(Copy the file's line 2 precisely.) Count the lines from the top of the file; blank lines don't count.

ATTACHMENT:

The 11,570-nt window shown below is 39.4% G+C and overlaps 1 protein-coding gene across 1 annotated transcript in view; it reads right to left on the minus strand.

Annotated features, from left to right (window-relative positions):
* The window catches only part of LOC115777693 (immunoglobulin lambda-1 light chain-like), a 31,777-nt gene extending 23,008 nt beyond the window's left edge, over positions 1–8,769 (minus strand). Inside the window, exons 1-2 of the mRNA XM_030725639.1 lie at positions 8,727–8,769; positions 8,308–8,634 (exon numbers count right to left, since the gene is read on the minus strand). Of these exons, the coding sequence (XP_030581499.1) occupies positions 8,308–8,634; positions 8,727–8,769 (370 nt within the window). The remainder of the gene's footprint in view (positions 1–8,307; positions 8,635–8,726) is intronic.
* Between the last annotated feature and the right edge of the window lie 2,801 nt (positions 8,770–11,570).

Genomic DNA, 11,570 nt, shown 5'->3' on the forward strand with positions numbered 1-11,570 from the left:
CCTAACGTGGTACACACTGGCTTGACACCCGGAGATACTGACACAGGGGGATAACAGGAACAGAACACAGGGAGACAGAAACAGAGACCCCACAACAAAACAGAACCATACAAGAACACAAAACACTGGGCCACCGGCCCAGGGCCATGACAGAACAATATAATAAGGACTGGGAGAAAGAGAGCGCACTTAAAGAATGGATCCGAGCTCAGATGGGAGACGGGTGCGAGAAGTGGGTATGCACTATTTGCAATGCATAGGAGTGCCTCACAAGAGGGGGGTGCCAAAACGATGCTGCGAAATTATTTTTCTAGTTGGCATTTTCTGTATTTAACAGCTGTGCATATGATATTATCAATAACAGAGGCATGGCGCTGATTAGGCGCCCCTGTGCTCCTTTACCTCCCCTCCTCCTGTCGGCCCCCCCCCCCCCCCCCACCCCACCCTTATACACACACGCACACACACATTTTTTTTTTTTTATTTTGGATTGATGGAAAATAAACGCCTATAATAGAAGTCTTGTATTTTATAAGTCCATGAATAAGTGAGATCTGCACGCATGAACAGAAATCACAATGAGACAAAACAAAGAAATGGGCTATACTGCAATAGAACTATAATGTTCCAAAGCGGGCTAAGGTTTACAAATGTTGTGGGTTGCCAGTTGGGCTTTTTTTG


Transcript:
Annotated features, from left to right (window-relative positions):